( Catch

Info Catalog ( Exception Terminology ( Exceptions ( Throw
 26.7.2 Catching Exceptions
 `catch' is used to set up a target for a possible non-local jump.  The
 arguments of a `catch' expression are a "key", which restricts the set
 of exceptions to which this `catch' applies, a thunk that specifies the
 "normal case" code -- i.e. what should happen if no exceptions are
 thrown -- and a "handler" procedure that says what to do if an
 exception is thrown.  Note that if the "normal case" thunk executes
 "normally", which means without throwing any exceptions, the handler
 procedure is not executed at all.
    When an exception is thrown using the `throw' primitive, the first
 argument of the `throw' is a symbol that indicates the type of the
 exception.  For example, Guile throws an exception using the symbol
 `numerical-overflow' to indicate numerical overflow errors such as
 division by zero:
      (/ 1 0)
      ABORT: (numerical-overflow)
    The KEY argument in a `catch' expression corresponds to this symbol.
 KEY may be a specific symbol, such as `numerical-overflow', in which
 case the `catch' applies specifically to exceptions of that type; or it
 may be `#t', which means that the `catch' applies to all exceptions,
 irrespective of their type.
    The second argument of a `catch' expression should be a thunk (i.e.
 a procedure that accepts no arguments) that specifies the normal case
 code.  The `catch' is active for the execution of this thunk, including
 any code called directly or indirectly by the thunk's body.  Evaluation
 of the `catch' expression activates the catch and then calls this thunk.
    The third argument of a `catch' expression is a handler procedure.
 If an exception is thrown, this procedure is called with exactly the
 arguments specified by the `throw'.  Therefore, the handler procedure
 must be designed to accept a number of arguments that corresponds to
 the number of arguments in all `throw' expressions that can be caught
 by this `catch'.
  -- Scheme Procedure: catch key thunk handler
  -- C Function: scm_catch (key, thunk, handler)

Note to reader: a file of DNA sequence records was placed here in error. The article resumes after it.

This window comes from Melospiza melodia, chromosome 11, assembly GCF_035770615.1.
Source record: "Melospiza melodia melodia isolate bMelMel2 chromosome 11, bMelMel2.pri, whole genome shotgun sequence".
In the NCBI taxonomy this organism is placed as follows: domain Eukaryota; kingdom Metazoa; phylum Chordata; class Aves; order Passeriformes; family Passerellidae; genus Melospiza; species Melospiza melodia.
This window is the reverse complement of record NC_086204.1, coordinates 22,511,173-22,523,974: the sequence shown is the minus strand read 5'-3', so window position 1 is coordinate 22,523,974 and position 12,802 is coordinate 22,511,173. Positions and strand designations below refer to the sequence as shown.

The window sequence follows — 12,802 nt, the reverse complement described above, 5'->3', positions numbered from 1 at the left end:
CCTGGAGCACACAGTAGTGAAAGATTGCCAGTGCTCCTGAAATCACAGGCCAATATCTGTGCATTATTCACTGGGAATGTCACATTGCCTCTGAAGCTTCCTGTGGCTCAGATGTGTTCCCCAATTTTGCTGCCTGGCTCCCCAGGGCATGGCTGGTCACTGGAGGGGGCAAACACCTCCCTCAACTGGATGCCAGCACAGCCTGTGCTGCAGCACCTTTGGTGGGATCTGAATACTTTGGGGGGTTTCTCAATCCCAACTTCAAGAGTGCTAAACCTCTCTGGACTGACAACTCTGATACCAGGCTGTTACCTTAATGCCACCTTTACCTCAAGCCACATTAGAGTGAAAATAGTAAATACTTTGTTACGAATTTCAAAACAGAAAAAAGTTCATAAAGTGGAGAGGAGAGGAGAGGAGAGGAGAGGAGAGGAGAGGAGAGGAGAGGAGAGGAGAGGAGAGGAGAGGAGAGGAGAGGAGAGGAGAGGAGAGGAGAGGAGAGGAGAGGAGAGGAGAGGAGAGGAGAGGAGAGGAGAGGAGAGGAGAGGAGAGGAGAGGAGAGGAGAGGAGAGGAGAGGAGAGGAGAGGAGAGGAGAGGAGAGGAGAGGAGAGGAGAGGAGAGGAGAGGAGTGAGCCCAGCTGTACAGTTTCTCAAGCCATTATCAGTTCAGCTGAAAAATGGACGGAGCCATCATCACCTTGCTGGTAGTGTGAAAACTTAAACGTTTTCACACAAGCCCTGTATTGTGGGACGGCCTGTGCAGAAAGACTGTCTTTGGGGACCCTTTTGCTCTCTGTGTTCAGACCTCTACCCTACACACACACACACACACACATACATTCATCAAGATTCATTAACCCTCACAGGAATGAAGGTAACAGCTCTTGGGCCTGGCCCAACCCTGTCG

Invoke THUNK in the dynamic context of HANDLER for exceptions
      matching KEY.  If thunk throws to the symbol KEY, then HANDLER is
      invoked this way:
           (handler key args ...)
      KEY is a symbol or `#t'.
      THUNK takes no arguments.  If THUNK returns normally, that is the
      return value of `catch'.
      Handler is invoked outside the scope of its own `catch'.  If
      HANDLER again throws to the same key, a new handler from further
      up the call chain is invoked.
      If the key is `#t', then a throw to _any_ symbol will match this
      call to `catch'.
    If the handler procedure needs to match a variety of `throw'
 expressions with varying numbers of arguments, you should write it like
      (lambda (key . args)
 The KEY argument is guaranteed always to be present, because a `throw'
 without a KEY is not valid.  The number and interpretation of the ARGS
 varies from one type of exception to another, but should be specified
 by the documentation for each exception type.
    Note that, once the handler procedure is invoked, the catch that led
 to the handler procedure being called is no longer active.  Therefore,
 if the handler procedure itself throws an exception, that exception can
 only be caught by another active catch higher up the call stack, if
 there is one.
Info Catalog ( Exception Terminology ( Exceptions ( Throw
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